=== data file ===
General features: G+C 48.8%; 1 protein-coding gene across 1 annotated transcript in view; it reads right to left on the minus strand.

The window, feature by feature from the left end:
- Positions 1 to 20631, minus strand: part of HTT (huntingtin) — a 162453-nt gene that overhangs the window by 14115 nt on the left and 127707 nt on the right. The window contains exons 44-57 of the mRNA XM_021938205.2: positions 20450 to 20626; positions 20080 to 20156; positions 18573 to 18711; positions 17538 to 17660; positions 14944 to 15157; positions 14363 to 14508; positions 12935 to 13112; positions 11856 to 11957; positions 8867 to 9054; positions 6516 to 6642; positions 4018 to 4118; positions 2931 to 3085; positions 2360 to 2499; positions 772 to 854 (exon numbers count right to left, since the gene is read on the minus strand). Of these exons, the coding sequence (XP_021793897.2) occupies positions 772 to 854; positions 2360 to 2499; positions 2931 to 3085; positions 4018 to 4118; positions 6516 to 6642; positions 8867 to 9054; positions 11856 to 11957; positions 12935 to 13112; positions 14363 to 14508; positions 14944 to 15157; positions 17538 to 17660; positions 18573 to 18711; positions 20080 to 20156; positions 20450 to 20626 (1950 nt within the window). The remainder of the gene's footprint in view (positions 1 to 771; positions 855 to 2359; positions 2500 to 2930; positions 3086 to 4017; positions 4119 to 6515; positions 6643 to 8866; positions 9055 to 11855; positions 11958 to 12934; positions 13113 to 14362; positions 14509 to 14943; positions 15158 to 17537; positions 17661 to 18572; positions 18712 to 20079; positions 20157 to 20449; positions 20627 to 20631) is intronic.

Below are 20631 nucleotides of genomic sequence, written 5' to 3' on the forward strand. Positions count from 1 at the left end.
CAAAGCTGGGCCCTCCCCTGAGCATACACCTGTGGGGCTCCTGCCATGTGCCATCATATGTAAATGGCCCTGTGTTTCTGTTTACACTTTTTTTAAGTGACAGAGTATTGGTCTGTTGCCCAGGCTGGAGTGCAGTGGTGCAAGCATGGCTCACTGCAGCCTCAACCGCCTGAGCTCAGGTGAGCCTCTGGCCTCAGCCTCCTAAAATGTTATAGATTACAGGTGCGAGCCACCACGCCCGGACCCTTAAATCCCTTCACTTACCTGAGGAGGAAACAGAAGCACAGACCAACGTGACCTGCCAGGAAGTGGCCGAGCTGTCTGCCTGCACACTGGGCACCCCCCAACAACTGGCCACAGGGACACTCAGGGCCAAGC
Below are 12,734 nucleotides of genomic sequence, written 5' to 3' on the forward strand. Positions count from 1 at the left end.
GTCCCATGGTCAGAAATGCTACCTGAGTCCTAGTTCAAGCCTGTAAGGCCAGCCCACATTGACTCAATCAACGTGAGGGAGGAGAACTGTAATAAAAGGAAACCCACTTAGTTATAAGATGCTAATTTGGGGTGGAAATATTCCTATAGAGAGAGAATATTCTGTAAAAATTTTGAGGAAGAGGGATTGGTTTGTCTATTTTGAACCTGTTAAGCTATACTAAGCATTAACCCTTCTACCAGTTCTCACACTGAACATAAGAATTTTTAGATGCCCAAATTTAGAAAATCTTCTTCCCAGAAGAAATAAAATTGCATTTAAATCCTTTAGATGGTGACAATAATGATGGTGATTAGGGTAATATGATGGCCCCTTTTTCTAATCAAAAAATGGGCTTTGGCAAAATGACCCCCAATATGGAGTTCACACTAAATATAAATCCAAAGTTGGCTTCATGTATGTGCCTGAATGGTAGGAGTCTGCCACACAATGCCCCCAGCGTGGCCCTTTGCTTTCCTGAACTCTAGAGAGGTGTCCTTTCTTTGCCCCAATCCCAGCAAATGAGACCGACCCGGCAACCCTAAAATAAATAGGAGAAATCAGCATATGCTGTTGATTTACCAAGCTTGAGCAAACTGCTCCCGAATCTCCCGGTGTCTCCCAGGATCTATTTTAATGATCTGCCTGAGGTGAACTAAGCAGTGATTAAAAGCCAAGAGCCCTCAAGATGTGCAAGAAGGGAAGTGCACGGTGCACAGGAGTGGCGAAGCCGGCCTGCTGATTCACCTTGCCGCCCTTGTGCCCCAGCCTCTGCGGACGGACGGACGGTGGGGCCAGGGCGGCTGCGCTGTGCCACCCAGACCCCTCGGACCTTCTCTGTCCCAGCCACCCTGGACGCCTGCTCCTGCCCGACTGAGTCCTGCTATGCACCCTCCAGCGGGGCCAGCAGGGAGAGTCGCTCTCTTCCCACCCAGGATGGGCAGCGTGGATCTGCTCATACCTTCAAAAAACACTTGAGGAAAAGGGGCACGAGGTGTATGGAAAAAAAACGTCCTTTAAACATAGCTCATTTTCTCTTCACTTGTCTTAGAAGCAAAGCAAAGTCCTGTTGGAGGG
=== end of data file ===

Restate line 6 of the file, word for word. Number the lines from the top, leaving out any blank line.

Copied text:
Below are 12,734 nucleotides of genomic sequence, written 5' to 3' on the forward strand. Positions count from 1 at the left end.